Civil Rights Community Letter to President Biden on Voting Rights and DC Statehood Legislation

View PDF of this letter here.

July 22, 2021

President Joseph R. Biden, Jr.
The White House
1600 Pennsylvania Avenue NW
Washington, D.C. 20500

Dear President Biden:

On behalf of The Leadership Conference on Civil and Human Rights and the undersigned organizations, we write to thank you and Vice President Kamala Harris for your renewed commitment to passing the For the People Act and the John Lewis Voting Rights Advancement Act. We are especially grateful to you for calling the recent meeting with leaders of legacy civil rights groups, and for your speech on July 13 at the National Constitution Center in Philadelphia that highlighted the critical importance of voting rights for American democracy. We now encourage you to do even more to support our freedom to vote as we continue to advocate for the For the People Act, Washington, DC Admissions Act and anticipate the reintroduction of the John Lewis Voting Rights Advancement Act in the fall.

As you noted in your speech, our democracy is in peril. There is nothing more fundamental to American democracy than the freedom and right to vote. President Lyndon B. Johnson once called the vote “the most powerful instrument ever devised by man for breaking down injustice.” That conviction drove his personal commitment to enact the Civil Rights Act of 1964 and the Voting Rights Act of 1965. America is at a similar crossroads today, and we must seize every opportunity to ensure that every voice and vote count.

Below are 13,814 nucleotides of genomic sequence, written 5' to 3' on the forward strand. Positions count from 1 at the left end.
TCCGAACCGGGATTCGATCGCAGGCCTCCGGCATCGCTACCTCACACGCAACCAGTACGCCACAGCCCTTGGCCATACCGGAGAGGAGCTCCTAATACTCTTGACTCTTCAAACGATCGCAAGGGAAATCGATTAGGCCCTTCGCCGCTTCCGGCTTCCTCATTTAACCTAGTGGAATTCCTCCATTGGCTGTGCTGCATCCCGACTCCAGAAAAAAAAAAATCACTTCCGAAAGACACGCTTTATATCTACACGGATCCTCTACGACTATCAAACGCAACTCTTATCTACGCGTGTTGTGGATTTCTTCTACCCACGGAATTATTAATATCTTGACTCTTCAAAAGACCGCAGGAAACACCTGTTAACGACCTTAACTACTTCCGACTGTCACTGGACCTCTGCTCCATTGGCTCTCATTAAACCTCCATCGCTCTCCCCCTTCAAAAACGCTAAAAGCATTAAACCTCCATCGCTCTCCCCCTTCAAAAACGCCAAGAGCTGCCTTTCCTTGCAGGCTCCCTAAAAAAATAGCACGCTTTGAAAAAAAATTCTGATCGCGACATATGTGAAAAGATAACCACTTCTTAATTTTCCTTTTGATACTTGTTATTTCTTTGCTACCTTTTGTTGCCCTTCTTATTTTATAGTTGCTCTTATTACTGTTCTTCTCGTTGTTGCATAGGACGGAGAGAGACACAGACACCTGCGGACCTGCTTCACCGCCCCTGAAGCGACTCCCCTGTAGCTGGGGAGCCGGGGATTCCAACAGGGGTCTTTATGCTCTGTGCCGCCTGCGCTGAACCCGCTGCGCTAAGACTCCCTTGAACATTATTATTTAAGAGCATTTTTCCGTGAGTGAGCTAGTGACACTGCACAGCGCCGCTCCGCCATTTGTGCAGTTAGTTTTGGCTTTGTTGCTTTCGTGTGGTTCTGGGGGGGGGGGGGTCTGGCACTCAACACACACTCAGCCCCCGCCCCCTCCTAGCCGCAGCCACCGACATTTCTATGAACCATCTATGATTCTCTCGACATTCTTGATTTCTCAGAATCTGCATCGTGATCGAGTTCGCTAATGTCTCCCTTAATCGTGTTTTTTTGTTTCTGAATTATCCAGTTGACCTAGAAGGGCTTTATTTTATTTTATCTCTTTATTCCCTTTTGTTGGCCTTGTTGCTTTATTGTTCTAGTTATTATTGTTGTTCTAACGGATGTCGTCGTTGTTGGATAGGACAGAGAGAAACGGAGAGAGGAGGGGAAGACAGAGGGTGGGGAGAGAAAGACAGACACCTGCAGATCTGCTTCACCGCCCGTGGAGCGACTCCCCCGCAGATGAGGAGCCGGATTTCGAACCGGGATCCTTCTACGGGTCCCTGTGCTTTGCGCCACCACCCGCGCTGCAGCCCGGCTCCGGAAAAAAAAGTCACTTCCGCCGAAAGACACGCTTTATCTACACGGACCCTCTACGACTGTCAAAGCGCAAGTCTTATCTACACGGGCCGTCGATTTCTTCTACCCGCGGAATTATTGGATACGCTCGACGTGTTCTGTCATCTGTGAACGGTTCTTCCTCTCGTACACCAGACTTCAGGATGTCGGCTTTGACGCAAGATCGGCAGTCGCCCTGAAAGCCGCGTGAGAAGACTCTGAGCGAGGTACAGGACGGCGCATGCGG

As organizations dedicated to the protection of voting rights, we are just as troubled as you by the surge this year of state legislation restricting access to the franchise. Already, multiple states have rolled back early and mail voting, added new hurdles for voter registration, limited or eliminated ballot drop boxes, imposed burdensome and unnecessary voter identification requirements, stripped power from state and local election officials, and taken other steps to make voting more difficult. Recently, Texas Democratic state legislators were forced to flee the state, for the second time, to stop passage of a restrictive voting bill. Voters of color will bear the brunt of these new restrictions, in what amounts to the most significant assault on voting rights since the Jim Crow era.